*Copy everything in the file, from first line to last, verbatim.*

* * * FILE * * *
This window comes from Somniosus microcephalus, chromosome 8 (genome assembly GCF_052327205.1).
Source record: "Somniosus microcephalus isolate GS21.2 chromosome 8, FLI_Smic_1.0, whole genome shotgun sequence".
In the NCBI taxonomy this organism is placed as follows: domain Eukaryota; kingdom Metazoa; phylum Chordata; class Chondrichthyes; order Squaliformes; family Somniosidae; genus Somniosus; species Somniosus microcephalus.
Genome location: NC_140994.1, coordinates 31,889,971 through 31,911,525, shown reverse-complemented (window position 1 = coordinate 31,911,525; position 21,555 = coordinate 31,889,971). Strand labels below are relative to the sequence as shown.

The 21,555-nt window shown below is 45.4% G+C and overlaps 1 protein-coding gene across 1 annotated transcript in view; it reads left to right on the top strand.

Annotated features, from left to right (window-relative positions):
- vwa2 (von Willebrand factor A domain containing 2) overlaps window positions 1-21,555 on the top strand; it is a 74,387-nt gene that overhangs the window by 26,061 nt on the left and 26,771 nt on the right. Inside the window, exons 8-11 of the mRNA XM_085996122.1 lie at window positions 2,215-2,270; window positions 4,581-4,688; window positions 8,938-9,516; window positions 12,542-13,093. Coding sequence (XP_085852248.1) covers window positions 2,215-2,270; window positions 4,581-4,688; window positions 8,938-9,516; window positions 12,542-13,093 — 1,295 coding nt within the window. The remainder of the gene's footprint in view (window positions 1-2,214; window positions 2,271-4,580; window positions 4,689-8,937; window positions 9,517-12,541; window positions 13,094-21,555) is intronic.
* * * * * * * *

This window comes from Somniosus microcephalus, chromosome 8 (genome assembly GCF_052327205.1).
Source record: "Somniosus microcephalus isolate GS21.2 chromosome 8, FLI_Smic_1.0, whole genome shotgun sequence".
In the NCBI taxonomy this organism is placed as follows: domain Eukaryota; kingdom Metazoa; phylum Chordata; class Chondrichthyes; order Squaliformes; family Somniosidae; genus Somniosus; species Somniosus microcephalus.
Genome location: NC_140994.1, coordinates 31,889,971 through 31,911,525, shown reverse-complemented (window position 1 = coordinate 31,911,525; position 21,555 = coordinate 31,889,971). Strand labels below are relative to the sequence as shown.

The 21,555-nt window shown below is 45.4% G+C and overlaps 1 protein-coding gene across 1 annotated transcript in view; it reads left to right on the top strand.

Annotated features, from left to right (window-relative positions):
- vwa2 (von Willebrand factor A domain containing 2) overlaps window positions 1-21,555 on the top strand; it is a 74,387-nt gene that overhangs the window by 26,061 nt on the left and 26,771 nt on the right. Inside the window, exons 8-11 of the mRNA XM_085996122.1 lie at window positions 2,215-2,270; window positions 4,581-4,688; window positions 8,938-9,516; window positions 12,542-13,093. Coding sequence (XP_085852248.1) covers window positions 2,215-2,270; window positions 4,581-4,688; window positions 8,938-9,516; window positions 12,542-13,093 — 1,295 coding nt within the window. The remainder of the gene's footprint in view (window positions 1-2,214; window positions 2,271-4,580; window positions 4,689-8,937; window positions 9,517-12,541; window positions 13,094-21,555) is intronic.